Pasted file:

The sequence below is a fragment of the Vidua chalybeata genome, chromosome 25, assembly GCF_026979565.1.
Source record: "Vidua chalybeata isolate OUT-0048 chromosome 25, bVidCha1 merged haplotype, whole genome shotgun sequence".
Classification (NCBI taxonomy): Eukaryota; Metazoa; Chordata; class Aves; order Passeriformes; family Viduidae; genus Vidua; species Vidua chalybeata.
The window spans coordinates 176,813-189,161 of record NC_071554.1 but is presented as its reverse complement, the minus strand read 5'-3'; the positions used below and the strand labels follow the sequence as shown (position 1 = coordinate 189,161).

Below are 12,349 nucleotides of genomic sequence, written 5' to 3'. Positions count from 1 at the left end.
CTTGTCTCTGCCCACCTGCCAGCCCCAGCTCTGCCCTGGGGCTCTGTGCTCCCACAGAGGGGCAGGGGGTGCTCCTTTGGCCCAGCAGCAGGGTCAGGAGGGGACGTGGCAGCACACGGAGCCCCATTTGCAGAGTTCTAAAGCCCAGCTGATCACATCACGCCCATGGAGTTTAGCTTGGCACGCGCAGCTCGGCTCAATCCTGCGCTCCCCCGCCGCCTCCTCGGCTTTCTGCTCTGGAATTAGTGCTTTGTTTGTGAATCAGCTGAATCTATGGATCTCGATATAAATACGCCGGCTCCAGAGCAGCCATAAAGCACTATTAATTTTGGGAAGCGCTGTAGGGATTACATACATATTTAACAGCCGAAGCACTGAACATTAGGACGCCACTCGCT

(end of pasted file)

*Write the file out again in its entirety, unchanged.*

The sequence below is a fragment of the Vidua chalybeata genome, chromosome 25, assembly GCF_026979565.1.
Source record: "Vidua chalybeata isolate OUT-0048 chromosome 25, bVidCha1 merged haplotype, whole genome shotgun sequence".
Classification (NCBI taxonomy): Eukaryota; Metazoa; Chordata; class Aves; order Passeriformes; family Viduidae; genus Vidua; species Vidua chalybeata.
The window spans coordinates 176,813-189,161 of record NC_071554.1 but is presented as its reverse complement, the minus strand read 5'-3'; the positions used below and the strand labels follow the sequence as shown (position 1 = coordinate 189,161).

Below are 12,349 nucleotides of genomic sequence, written 5' to 3'. Positions count from 1 at the left end.
CTTGTCTCTGCCCACCTGCCAGCCCCAGCTCTGCCCTGGGGCTCTGTGCTCCCACAGAGGGGCAGGGGGTGCTCCTTTGGCCCAGCAGCAGGGTCAGGAGGGGACGTGGCAGCACACGGAGCCCCATTTGCAGAGTTCTAAAGCCCAGCTGATCACATCACGCCCATGGAGTTTAGCTTGGCACGCGCAGCTCGGCTCAATCCTGCGCTCCCCCGCCGCCTCCTCGGCTTTCTGCTCTGGAATTAGTGCTTTGTTTGTGAATCAGCTGAATCTATGGATCTCGATATAAATACGCCGGCTCCAGAGCAGCCATAAAGCACTATTAATTTTGGGAAGCGCTGTAGGGATTACATACATATTTAACAGCCGAAGCACTGAACATTAGGACGCCACTCGCT